Where Is God? :pstrmike
It is the third Sunday of dispersion. I taught last night on the three hours of darkness while Jesus was on the cross. During that time of darkness, Jesus says nothing. It’s a time of silence, a time of isolation, which brings with it a sense of longing and waiting for the season to be over. Much has been said about those three hours, although the crucifixion narratives do not give us an explanation. My thought is that several things were happening during that time.
Where is God during this time? Paul tells us that “God was in Christ reconciling the world to Himself” (2Cor 5:19). God was in the darkness, in the silence, and present in the isolation.
Some time around the third hour of darkness Jesus cries out, “My God, My God, why have you forsaken Me” (Mat 27:46)? We’re are not given the insight into what was going on in Jesus’ heart which provoked His question. Most us do know of times in our own life when we have asked the same question. It is so difficult to be in a situation where you cannot change things and then feel that you have been abandoned by God. I can’t speak for Jesus here, but for many of us, such feelings often follow those times when we are earnestly searching for answers, and they do not come. How many times have I heard, “this situation would be bearable if I at least knew why it was happened!” Yet God is silent.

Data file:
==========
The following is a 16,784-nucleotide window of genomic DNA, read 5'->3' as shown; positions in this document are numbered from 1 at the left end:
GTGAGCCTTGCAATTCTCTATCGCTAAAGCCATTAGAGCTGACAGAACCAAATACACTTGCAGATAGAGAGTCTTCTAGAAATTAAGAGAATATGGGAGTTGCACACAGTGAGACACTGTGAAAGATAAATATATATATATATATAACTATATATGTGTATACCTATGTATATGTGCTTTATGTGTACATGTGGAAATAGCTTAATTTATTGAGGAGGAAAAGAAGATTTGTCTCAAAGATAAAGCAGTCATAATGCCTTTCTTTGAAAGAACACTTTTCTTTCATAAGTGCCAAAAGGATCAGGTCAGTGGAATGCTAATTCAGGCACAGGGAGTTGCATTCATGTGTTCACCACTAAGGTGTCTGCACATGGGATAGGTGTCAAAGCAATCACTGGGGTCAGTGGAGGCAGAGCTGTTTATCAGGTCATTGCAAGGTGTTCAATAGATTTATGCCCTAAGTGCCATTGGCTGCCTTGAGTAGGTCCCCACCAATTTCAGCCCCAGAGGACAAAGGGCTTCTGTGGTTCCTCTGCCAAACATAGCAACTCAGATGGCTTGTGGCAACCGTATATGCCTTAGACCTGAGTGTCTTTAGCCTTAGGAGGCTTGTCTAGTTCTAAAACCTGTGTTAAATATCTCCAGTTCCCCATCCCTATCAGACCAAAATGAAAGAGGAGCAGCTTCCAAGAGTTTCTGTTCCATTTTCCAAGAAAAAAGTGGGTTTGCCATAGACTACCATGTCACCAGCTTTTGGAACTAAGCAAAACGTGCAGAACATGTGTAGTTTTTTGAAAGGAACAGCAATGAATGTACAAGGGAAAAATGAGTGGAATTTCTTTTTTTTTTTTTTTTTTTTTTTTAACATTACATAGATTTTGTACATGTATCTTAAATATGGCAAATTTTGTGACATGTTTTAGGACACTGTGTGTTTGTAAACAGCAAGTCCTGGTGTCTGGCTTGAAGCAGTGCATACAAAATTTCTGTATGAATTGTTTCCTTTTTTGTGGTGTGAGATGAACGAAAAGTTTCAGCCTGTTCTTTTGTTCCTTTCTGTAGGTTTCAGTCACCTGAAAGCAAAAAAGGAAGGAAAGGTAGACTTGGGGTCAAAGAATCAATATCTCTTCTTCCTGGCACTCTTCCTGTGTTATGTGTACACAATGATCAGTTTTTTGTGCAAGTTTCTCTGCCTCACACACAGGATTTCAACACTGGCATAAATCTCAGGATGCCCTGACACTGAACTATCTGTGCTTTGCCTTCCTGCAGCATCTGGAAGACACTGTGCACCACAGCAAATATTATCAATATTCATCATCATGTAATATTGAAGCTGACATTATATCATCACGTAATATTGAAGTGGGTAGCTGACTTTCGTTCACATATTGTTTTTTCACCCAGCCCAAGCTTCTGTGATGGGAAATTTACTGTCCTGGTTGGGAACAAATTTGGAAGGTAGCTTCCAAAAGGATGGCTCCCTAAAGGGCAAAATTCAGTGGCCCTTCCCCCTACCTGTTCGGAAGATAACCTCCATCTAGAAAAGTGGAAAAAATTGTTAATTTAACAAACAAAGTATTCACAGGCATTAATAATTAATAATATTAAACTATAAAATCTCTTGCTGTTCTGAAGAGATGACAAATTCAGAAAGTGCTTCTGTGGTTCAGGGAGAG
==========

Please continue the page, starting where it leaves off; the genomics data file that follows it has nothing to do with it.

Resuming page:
The veil in the temple is split in two, and Luke tells us that Jesus then prays, “into Your hands I commit My spirit” (Luke 23:46). It’s a prayer of surrender. A friend told me that during difficult times, we waste a lot of energy wanting to know why, when these times are often allowed as an invitation to connect deeper with God. The torn veil allows us access to God in a deeper way, but we must first pray, “into Your hands I commit my spirit.” Connecting deeper to God usually means I have to set aside my quest to understand and surrender to living in the tension and uncertainty. God is in the darkness, in the silence, and present in the isolation, and it is in that place that He invites us to “come boldly before the throne of grace” (Heb 4:16).